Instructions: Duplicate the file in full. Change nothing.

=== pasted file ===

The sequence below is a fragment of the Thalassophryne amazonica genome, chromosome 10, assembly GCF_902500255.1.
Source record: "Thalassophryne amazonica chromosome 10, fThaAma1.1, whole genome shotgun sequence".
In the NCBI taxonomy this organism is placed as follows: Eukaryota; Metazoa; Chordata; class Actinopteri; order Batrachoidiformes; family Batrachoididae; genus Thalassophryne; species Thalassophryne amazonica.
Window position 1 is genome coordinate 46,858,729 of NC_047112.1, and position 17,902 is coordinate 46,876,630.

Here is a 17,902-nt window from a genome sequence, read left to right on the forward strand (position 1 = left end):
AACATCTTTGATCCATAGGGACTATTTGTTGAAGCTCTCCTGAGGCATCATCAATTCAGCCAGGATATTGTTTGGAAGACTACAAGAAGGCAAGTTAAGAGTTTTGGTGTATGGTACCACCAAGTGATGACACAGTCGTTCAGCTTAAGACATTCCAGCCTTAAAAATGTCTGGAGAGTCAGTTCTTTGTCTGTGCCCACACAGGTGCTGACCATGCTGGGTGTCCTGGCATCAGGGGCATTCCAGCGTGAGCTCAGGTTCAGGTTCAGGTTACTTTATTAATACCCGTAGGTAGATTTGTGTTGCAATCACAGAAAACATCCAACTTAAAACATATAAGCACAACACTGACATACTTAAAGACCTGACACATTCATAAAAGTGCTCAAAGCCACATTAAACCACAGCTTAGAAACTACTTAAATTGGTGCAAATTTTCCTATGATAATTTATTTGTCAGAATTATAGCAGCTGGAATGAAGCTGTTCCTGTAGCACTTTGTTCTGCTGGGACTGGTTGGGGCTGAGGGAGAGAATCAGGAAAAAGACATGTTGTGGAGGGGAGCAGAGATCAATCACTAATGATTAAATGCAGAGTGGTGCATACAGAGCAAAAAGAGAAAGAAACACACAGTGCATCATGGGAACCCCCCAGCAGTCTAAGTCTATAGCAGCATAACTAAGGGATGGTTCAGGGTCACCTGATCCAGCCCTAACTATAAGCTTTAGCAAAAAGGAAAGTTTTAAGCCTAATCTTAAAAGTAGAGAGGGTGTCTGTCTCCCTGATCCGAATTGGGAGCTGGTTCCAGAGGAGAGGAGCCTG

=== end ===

The sequence below is a fragment of the Thalassophryne amazonica genome, chromosome 10, assembly GCF_902500255.1.
Source record: "Thalassophryne amazonica chromosome 10, fThaAma1.1, whole genome shotgun sequence".
In the NCBI taxonomy this organism is placed as follows: Eukaryota; Metazoa; Chordata; class Actinopteri; order Batrachoidiformes; family Batrachoididae; genus Thalassophryne; species Thalassophryne amazonica.
Window position 1 is genome coordinate 46,858,729 of NC_047112.1, and position 17,902 is coordinate 46,876,630.

Here is a 17,902-nt window from a genome sequence, read left to right on the forward strand (position 1 = left end):
AACATCTTTGATCCATAGGGACTATTTGTTGAAGCTCTCCTGAGGCATCATCAATTCAGCCAGGATATTGTTTGGAAGACTACAAGAAGGCAAGTTAAGAGTTTTGGTGTATGGTACCACCAAGTGATGACACAGTCGTTCAGCTTAAGACATTCCAGCCTTAAAAATGTCTGGAGAGTCAGTTCTTTGTCTGTGCCCACACAGGTGCTGACCATGCTGGGTGTCCTGGCATCAGGGGCATTCCAGCGTGAGCTCAGGTTCAGGTTCAGGTTACTTTATTAATACCCGTAGGTAGATTTGTGTTGCAATCACAGAAAACATCCAACTTAAAACATATAAGCACAACACTGACATACTTAAAGACCTGACACATTCATAAAAGTGCTCAAAGCCACATTAAACCACAGCTTAGAAACTACTTAAATTGGTGCAAATTTTCCTATGATAATTTATTTGTCAGAATTATAGCAGCTGGAATGAAGCTGTTCCTGTAGCACTTTGTTCTGCTGGGACTGGTTGGGGCTGAGGGAGAGAATCAGGAAAAAGACATGTTGTGGAGGGGAGCAGAGATCAATCACTAATGATTAAATGCAGAGTGGTGCATACAGAGCAAAAAGAGAAAGAAACACACAGTGCATCATGGGAACCCCCCAGCAGTCTAAGTCTATAGCAGCATAACTAAGGGATGGTTCAGGGTCACCTGATCCAGCCCTAACTATAAGCTTTAGCAAAAAGGAAAGTTTTAAGCCTAATCTTAAAAGTAGAGAGGGTGTCTGTCTCCCTGATCCGAATTGGGAGCTGGTTCCAGAGGAGAGGAGCCTG